I don’t like the cold. Let me say it again, loud and clear: I DO NOT LIKE THE COLD. I often joke that I’m Thai, and I grew up in Houston, Texas; therefore I’m built for hot, sweaty, humid weather. So, when I started hearing about this crazy Dutch guy named Wim Hof years ago, I thought, “Yeah, that’s cool, but I’ll never, ever do that.” Fast forward a few years, and there I was, voluntarily signing up for an in-person workshop.

 

Who: Wim Hof is probably best known for his extreme-cold adventures, like swimming underneath the ice, running half-marathons barefoot in the snow, and hanging out in tubs full of ice on the regular. They call him “The Iceman” for good reason. 

 

What: The Wim Hof Method includes the pillars of cold therapy, breathing, and commitment. I attended an in-person workshop the second weekend in January with nearly 40 other people at a Bikram Yoga studio in East Austin. It was led by Elizabeth Lee, a Level 3 Instructor, who was playful, professional, and best of all, practical. 

 

Why: While the WHM is still met with some skepticism, it claims to relieve symptoms of several diseases due to its effects on one’s physiology. However, within athletic circles, the touted benefits are improved recovery, increased sports performance, more energy, and a boosted immune system, among others.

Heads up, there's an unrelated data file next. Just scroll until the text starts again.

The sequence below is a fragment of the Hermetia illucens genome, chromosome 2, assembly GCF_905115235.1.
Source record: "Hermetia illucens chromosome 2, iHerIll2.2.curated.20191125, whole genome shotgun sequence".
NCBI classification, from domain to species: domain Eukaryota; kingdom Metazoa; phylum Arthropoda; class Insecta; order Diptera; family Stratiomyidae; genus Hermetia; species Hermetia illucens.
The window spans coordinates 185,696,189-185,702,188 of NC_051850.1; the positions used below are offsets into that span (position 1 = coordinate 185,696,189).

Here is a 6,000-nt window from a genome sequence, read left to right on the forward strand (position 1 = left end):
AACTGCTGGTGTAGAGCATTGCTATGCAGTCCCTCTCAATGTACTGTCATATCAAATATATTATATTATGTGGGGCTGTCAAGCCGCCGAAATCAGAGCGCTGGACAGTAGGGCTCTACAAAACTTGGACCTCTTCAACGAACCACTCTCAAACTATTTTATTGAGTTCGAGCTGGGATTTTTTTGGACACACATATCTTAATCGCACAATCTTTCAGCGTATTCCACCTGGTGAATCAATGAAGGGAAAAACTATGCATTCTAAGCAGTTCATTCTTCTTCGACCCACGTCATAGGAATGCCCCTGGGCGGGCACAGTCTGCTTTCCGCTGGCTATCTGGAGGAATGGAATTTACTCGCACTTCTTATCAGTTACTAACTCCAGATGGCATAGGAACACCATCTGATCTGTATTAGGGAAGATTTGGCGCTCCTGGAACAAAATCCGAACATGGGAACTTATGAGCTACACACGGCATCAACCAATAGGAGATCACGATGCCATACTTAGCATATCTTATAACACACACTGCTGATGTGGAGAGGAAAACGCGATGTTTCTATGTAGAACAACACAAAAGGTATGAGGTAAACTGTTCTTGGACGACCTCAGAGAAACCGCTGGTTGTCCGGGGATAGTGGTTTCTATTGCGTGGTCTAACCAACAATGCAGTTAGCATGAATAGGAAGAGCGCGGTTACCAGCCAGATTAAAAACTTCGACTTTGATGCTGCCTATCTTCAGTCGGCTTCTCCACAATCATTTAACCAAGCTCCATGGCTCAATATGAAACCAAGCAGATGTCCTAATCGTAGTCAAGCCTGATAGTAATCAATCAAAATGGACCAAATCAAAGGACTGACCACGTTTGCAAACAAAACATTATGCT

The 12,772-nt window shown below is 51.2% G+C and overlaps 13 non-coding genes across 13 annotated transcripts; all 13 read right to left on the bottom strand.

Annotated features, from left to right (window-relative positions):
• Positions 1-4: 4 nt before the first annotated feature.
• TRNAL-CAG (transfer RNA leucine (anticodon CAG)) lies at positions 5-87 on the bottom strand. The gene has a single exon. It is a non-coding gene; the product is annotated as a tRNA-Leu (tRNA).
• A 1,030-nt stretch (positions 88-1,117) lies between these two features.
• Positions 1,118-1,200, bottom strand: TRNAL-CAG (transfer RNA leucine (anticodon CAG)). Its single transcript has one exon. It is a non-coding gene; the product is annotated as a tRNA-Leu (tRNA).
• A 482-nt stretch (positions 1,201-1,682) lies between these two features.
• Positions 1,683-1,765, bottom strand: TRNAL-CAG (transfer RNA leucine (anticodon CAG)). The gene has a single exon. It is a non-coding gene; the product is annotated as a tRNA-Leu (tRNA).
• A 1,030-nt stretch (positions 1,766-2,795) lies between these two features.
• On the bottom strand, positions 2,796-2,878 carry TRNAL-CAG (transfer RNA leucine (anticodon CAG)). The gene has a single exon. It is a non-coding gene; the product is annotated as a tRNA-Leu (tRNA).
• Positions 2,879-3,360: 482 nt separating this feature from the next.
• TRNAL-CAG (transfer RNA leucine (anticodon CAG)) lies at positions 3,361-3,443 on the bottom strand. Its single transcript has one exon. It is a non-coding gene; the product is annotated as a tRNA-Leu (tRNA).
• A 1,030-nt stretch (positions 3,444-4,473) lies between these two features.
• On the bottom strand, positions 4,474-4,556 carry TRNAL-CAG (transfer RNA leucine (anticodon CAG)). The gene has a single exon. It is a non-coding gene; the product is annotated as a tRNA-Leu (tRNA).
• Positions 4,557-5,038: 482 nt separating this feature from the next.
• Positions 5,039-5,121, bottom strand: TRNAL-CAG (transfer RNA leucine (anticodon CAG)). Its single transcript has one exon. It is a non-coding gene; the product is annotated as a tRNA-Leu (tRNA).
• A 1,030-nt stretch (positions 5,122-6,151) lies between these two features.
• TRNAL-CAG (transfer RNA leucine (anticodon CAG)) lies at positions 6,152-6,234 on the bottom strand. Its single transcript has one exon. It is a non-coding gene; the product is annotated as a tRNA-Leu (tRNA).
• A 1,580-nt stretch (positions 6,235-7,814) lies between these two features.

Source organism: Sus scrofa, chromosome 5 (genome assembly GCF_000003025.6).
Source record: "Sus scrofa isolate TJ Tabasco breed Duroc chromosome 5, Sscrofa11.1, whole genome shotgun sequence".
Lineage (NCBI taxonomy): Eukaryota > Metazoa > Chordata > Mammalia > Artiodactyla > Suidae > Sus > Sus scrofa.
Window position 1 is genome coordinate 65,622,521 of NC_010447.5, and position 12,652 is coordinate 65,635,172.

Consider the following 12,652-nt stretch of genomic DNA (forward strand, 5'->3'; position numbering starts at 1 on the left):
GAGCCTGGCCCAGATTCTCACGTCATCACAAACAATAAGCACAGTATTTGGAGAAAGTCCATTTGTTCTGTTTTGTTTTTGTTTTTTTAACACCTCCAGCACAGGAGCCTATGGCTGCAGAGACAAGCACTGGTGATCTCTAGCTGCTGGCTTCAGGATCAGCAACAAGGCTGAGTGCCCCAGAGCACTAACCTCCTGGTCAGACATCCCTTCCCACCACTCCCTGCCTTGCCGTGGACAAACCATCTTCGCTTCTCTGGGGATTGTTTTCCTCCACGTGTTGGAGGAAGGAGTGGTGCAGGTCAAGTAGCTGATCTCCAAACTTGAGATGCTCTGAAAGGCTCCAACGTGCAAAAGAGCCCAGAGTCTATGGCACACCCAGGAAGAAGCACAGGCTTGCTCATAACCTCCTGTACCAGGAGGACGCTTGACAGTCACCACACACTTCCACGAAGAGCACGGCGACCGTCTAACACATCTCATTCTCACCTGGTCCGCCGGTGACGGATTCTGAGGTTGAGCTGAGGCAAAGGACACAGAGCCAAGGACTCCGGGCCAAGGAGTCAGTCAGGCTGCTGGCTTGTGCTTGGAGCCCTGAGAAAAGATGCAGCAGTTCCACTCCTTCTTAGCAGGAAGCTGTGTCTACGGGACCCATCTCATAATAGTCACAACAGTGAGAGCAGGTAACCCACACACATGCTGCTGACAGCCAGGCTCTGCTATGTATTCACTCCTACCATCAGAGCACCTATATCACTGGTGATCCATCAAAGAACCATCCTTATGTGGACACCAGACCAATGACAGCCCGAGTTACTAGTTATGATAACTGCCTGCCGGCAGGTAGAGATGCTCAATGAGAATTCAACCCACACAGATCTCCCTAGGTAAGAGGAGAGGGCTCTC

Before attending this workshop, I watched the Vice documentary about Wim Hof so I’d have some idea of what to expect. If you’ve seen it, you’ll know that some footage seems a little over-the-top. Nevertheless, I decided to have an open mind about it and to give it a solid effort. After all, why pay money for an in-person workshop if I’m just going to act like a grumpy skeptic the entire time? 

 

The first portion of the workshop was on breathing. We jumped right into the practical application of it, and while I know a bit about breathwork and practice frequently, I’d never gone as far as this. We laid on the floor, and we deepened and sped up our breath for 10-15 minutes, and before I knew it, my hands started to curl up (T-Rex style), my face was going numb, and I felt my entire body start to buzz. It was nuts. In my head, all I could think was WTF, since I genuinely couldn’t believe that focused breathwork could make you feel so… well, high. Wim, being the character that he is, says that’s energy moving through your body and “getting the s*** out.” The lack of scientific explanation (hyperoxygenation) is probably one reason his methods are met with skepticism from many, but I’m touchy-feely enough to be okay with the layman’s version!

 

Then, segueing off of that breathing exercise, we started playing with “power breaths” and holds. Holds are when you take a big breath in, let it out, and hold there for as long as you can before having to take the next breath. We did a baseline measurement, and I got to 20 seconds before wanting to take another breath. To be fair, I was trying to do what felt natural without turning myself blue. We followed that with the breathing exercises and took three more measured holds, and I ended at 1:42, 1:51, 1:46. Again, all I could think was WTF.